A young lady died yesterday from stomach problems and as we passed through the small village we saw a number of men digging the grave – right next to the trail. The reality of death here unlike a number of western cultures which puts it at bay for a longer period of time – is more a part of daily life. Life spans are much shorter, injuries are common, as is illness – from these remote villages you cannot easily get to a hospital. All the villages we have visited have a disproportionate number of children under the age of five.
We have had a great time trekking these mountains with unique and authentic experiences. Finishing the trekking part of our stay in PNG, we arrived back in Beleni today – we waited for an hour for a truck to pick us up from the trail-head but it never arrived so we headed out on foot (the truck actually ended up arriving 90 minutes after we reached the trail-head).
We hiked with a young girl and at one point she saw three boys ahead of us on the trail. Apparently she knew them because she became scared, hiding behind us and saying, “I am scared – they like to attack people with knives.” I put some large rocks in the pocket just in case but by the time we arrived they had already walked off the trail.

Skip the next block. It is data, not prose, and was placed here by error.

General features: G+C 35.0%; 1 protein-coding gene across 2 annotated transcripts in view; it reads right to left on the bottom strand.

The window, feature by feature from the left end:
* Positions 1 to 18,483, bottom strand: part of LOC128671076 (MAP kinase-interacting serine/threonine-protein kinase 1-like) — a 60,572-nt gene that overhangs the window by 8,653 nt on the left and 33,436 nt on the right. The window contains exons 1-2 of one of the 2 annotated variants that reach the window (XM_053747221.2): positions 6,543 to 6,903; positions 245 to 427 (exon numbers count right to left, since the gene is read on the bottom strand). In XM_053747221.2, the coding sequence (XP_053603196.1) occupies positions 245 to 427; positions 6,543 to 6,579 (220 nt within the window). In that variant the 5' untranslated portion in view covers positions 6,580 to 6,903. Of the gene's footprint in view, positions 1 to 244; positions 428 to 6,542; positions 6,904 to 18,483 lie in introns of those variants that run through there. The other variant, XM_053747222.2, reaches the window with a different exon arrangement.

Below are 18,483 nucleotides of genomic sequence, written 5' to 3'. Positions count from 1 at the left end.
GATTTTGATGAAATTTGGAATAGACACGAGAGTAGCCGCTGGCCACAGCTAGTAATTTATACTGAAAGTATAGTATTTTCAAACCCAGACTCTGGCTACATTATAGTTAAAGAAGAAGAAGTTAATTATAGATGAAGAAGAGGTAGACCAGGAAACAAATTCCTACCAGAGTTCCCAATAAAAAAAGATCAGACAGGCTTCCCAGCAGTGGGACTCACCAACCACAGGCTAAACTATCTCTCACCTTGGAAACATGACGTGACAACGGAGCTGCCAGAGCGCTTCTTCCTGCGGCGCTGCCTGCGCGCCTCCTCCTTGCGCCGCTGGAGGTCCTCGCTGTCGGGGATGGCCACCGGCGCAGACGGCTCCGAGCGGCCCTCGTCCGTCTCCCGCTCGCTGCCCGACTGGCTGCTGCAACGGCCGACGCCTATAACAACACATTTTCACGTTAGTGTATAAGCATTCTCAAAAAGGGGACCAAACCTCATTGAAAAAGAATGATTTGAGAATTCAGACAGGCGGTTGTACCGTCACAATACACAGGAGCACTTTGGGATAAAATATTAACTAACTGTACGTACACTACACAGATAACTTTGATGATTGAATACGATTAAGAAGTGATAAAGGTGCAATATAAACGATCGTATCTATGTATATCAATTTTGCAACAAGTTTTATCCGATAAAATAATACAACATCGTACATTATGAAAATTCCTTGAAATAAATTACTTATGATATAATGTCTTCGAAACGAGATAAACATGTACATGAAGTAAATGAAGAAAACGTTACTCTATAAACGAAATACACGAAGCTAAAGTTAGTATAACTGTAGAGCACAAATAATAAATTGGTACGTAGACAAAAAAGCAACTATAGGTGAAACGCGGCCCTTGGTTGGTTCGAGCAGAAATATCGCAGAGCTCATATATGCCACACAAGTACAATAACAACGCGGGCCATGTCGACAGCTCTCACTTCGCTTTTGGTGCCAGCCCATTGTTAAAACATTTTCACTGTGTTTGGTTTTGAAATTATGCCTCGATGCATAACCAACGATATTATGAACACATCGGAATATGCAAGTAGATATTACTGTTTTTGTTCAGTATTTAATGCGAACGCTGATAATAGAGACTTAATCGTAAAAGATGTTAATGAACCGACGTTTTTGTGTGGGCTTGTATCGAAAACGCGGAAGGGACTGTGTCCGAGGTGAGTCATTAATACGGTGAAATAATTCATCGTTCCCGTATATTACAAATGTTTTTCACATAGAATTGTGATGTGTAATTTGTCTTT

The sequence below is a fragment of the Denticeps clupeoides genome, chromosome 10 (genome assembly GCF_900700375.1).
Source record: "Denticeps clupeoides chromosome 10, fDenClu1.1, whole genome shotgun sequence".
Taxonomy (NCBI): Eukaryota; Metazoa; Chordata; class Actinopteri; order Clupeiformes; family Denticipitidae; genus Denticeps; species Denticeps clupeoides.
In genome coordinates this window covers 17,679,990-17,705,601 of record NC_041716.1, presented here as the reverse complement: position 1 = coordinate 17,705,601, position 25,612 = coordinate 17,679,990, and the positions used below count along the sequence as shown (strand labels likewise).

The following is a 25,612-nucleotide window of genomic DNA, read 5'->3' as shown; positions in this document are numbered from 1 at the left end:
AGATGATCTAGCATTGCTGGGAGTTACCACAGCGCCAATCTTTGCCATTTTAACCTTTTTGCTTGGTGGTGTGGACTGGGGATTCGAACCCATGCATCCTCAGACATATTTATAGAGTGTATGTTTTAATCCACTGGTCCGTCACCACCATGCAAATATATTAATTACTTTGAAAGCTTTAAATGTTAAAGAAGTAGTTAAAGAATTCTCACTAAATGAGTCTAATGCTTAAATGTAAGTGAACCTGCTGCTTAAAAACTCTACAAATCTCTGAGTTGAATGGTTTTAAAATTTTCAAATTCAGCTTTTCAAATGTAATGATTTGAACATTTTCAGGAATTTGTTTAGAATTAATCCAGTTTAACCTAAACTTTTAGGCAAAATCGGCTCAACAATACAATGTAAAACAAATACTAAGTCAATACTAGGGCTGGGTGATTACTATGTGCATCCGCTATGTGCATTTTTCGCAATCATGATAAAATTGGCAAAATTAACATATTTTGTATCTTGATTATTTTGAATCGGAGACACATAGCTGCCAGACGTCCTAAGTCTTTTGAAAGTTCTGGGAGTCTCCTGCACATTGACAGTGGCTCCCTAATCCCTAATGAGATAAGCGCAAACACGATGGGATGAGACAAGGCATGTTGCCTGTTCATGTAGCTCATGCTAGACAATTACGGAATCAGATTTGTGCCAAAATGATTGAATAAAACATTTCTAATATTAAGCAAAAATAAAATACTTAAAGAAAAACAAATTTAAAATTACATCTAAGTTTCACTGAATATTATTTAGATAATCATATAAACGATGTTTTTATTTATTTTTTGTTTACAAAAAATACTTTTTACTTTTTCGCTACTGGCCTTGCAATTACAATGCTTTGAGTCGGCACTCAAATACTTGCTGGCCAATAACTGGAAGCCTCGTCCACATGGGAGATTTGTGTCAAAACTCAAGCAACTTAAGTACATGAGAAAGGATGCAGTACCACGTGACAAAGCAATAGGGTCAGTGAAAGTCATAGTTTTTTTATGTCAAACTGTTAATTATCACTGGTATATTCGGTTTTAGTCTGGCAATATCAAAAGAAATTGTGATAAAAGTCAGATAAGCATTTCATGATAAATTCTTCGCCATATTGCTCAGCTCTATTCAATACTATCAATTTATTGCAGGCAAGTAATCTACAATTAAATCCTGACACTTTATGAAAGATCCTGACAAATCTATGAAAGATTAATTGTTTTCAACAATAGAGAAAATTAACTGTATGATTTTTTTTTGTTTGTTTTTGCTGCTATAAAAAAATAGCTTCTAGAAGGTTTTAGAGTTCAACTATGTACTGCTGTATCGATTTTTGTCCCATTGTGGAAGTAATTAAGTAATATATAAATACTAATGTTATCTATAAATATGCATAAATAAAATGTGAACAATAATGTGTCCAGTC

View a common Cicadia we spotted while hiking – the noise bug!
Supplies here are incredibly expensive – especially meat. We paid $27 for a live chicken – and then visited a small shack shop on the way back. They only open the “wooden window” when potential customers arrive in their small village. Apparently the shop owner has had a problem with crediting his customers.
A hand written sign on his main door read exactly as: “Dear Valued Customers!! There will be no accepting any more credits due to failure in payment. Unless all outstanding credits are paid off”
Our first few nights in the “base” village was spent under a roof that leaked like a sieve. Upon arriving back at this village we were upgraded to where the family sleeps. However, we soon found out that the inside of the home was infested with rats and mice. As soon as the sun set these furried friends came out to play – they were scurrying right next to where we were sleeping and by the sound of things, some were quite large as pots and pans kept crashing around in the kitchen. At one point I woke up to the noise of many little feet, shone the flashlight around and caught a number of beady little eyes running across the floor.